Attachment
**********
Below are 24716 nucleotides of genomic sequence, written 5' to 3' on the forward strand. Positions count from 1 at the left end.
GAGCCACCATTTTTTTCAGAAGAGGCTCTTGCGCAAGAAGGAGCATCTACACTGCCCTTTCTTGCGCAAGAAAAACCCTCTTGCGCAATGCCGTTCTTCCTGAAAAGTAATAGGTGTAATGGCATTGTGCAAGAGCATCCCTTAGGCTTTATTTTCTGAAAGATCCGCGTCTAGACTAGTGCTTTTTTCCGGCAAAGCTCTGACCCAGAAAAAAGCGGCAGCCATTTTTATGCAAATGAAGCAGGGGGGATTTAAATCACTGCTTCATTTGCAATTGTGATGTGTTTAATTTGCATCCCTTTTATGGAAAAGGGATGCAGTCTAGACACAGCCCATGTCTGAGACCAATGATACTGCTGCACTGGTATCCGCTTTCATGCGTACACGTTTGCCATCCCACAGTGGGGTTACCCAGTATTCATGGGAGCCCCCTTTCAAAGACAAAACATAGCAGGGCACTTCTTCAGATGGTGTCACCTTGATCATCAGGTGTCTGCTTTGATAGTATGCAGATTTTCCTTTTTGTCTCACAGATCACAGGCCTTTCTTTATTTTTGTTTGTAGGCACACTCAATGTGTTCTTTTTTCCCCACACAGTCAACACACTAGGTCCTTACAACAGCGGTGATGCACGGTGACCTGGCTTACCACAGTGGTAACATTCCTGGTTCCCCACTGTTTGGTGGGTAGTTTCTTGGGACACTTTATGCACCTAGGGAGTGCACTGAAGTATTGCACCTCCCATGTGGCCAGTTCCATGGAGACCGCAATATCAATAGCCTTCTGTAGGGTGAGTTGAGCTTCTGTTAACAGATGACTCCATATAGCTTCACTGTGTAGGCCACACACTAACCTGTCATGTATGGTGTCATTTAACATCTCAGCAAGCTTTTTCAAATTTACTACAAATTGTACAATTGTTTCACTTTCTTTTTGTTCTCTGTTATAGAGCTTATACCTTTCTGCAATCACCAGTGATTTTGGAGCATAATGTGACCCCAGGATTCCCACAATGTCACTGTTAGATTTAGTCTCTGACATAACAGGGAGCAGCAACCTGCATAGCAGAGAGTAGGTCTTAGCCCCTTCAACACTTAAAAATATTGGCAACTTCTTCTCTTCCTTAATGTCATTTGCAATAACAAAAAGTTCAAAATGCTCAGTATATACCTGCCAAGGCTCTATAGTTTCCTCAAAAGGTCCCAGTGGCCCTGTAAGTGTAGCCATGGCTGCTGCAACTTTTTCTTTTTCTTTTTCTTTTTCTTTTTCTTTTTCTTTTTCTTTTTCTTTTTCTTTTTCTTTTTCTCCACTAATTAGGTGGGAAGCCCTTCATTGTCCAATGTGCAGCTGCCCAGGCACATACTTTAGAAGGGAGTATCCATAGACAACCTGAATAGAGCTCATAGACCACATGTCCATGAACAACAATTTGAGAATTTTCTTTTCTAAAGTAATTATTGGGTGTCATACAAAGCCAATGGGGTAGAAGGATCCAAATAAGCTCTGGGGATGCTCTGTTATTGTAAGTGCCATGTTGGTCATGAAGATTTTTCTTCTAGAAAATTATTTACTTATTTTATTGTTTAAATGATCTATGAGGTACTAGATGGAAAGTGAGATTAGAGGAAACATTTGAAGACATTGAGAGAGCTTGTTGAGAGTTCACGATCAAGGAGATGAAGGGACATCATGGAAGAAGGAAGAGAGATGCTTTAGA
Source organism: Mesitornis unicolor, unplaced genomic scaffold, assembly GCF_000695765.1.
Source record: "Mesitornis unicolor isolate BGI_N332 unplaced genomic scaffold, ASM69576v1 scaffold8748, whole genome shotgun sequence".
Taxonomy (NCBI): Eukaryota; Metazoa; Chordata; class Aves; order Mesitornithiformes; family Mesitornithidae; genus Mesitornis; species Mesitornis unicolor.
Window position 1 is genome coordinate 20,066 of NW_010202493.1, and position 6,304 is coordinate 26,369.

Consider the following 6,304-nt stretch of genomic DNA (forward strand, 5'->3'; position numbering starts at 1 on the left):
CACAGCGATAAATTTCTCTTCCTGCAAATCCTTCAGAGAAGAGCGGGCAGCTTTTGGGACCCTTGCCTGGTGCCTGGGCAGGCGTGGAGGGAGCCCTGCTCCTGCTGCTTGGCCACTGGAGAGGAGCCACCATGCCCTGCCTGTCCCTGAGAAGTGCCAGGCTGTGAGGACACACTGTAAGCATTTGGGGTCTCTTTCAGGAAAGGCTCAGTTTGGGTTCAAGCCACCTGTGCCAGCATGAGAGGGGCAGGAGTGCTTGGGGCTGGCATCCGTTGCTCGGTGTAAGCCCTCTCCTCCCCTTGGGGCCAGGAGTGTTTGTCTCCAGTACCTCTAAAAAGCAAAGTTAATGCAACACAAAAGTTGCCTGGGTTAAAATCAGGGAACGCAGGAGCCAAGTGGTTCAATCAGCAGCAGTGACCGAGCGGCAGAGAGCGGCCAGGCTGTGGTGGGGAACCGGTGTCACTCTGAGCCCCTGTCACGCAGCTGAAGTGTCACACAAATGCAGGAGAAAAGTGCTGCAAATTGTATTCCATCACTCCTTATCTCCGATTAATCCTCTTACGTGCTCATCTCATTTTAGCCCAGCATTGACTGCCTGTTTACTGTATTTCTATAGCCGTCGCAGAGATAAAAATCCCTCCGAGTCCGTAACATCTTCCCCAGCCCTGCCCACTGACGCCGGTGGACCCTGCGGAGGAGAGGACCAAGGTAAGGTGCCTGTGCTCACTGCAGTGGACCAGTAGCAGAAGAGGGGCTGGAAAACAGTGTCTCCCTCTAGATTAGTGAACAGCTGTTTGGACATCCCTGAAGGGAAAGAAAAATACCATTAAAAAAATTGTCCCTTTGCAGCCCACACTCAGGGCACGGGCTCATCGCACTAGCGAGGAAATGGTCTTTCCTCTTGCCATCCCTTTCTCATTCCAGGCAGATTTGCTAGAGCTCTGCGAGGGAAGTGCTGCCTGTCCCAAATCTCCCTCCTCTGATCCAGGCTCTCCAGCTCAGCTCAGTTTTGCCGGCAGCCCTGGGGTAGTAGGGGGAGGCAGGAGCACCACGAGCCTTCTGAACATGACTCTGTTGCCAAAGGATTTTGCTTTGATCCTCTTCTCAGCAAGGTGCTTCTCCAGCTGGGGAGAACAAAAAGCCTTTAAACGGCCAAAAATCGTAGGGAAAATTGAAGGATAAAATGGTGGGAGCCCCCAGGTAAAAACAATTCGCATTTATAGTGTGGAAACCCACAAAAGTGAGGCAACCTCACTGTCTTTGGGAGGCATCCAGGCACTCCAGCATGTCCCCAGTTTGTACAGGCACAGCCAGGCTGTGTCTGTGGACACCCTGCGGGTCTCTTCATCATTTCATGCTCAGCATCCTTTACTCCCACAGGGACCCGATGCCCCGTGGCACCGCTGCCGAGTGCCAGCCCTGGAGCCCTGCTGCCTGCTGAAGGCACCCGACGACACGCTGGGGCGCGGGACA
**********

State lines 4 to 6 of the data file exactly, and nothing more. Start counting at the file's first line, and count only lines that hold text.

Source record: "Mesitornis unicolor isolate BGI_N332 unplaced genomic scaffold, ASM69576v1 scaffold8748, whole genome shotgun sequence".
Taxonomy (NCBI): Eukaryota; Metazoa; Chordata; class Aves; order Mesitornithiformes; family Mesitornithidae; genus Mesitornis; species Mesitornis unicolor.
Window position 1 is genome coordinate 20,066 of NW_010202493.1, and position 6,304 is coordinate 26,369.